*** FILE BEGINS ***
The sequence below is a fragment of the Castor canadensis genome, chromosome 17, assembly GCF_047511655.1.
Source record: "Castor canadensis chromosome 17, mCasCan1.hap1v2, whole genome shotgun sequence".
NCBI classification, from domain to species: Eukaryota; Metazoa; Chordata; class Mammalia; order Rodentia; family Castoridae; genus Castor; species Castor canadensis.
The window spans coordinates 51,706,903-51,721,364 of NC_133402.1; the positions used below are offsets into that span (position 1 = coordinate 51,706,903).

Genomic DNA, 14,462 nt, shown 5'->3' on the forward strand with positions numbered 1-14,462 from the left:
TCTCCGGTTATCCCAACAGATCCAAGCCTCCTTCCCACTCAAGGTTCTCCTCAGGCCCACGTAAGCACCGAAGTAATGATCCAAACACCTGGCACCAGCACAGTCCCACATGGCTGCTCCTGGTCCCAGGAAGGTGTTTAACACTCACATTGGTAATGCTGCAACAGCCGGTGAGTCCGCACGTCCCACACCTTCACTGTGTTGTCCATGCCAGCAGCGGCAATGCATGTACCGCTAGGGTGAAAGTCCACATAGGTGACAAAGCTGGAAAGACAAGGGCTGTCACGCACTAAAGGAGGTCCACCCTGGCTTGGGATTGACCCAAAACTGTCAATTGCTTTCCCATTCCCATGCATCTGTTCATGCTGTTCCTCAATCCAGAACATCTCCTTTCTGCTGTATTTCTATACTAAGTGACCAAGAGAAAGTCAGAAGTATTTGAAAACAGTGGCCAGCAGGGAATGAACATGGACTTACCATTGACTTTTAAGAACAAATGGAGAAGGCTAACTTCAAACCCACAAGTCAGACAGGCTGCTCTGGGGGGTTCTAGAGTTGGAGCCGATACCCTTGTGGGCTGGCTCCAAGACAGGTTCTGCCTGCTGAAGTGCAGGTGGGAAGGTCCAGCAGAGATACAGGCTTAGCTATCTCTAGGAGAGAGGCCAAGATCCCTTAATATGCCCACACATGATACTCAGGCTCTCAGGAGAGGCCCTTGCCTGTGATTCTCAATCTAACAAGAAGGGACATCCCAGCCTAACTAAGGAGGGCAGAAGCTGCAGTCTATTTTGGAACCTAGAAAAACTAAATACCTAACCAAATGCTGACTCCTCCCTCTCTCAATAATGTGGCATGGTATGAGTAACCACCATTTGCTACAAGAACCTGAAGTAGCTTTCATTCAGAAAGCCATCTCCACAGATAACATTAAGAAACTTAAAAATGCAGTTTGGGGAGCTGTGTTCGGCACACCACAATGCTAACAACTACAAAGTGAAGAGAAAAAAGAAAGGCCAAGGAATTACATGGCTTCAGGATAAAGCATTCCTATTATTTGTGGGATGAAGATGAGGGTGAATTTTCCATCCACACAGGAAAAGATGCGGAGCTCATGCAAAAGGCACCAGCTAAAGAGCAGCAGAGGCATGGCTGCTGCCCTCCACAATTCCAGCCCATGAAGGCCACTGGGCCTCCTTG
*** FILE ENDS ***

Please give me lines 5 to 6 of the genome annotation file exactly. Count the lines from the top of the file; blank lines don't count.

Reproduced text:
Genomic DNA, 14,462 nt, shown 5'->3' on the forward strand with positions numbered 1-14,462 from the left:
TCTCCGGTTATCCCAACAGATCCAAGCCTCCTTCCCACTCAAGGTTCTCCTCAGGCCCACGTAAGCACCGAAGTAATGATCCAAACACCTGGCACCAGCACAGTCCCACATGGCTGCTCCTGGTCCCAGGAAGGTGTTTAACACTCACATTGGTAATGCTGCAACAGCCGGTGAGTCCGCACGTCCCACACCTTCACTGTGTTGTCCATGCCAGCAGCGGCAATGCATGTACCGCTAGGGTGAAAGTCCACATAGGTGACAAAGCTGGAAAGACAAGGGCTGTCACGCACTAAAGGAGGTCCACCCTGGCTTGGGATTGACCCAAAACTGTCAATTGCTTTCCCATTCCCATGCATCTGTTCATGCTGTTCCTCAATCCAGAACATCTCCTTTCTGCTGTATTTCTATACTAAGTGACCAAGAGAAAGTCAGAAGTATTTGAAAACAGTGGCCAGCAGGGAATGAACATGGACTTACCATTGACTTTTAAGAACAAATGGAGAAGGCTAACTTCAAACCCACAAGTCAGACAGGCTGCTCTGGGGGGTTCTAGAGTTGGAGCCGATACCCTTGTGGGCTGGCTCCAAGACAGGTTCTGCCTGCTGAAGTGCAGGTGGGAAGGTCCAGCAGAGATACAGGCTTAGCTATCTCTAGGAGAGAGGCCAAGATCCCTTAATATGCCCACACATGATACTCAGGCTCTCAGGAGAGGCCCTTGCCTGTGATTCTCAATCTAACAAGAAGGGACATCCCAGCCTAACTAAGGAGGGCAGAAGCTGCAGTCTATTTTGGAACCTAGAAAAACTAAATACCTAACCAAATGCTGACTCCTCCCTCTCTCAATAATGTGGCATGGTATGAGTAACCACCATTTGCTACAAGAACCTGAAGTAGCTTTCATTCAGAAAGCCATCTCCACAGATAACATTAAGAAACTTAAAAATGCAGTTTGGGGAGCTGTGTTCGGCACACCACAATGCTAACAACTACAAAGTGAAGAGAAAAAAGAAAGGCCAAGGAATTACATGGCTTCAGGATAAAGCATTCCTATTATTTGTGGGATGAAGATGAGGGTGAATTTTCCATCCACACAGGAAAAGATGCGGAGCTCATGCAAAAGGCACCAGCTAAAGAGCAGCAGAGGCATGGCTGCTGCCCTCCACAATTCCAGCCCATGAAGGCCACTGGGCCTCCTTG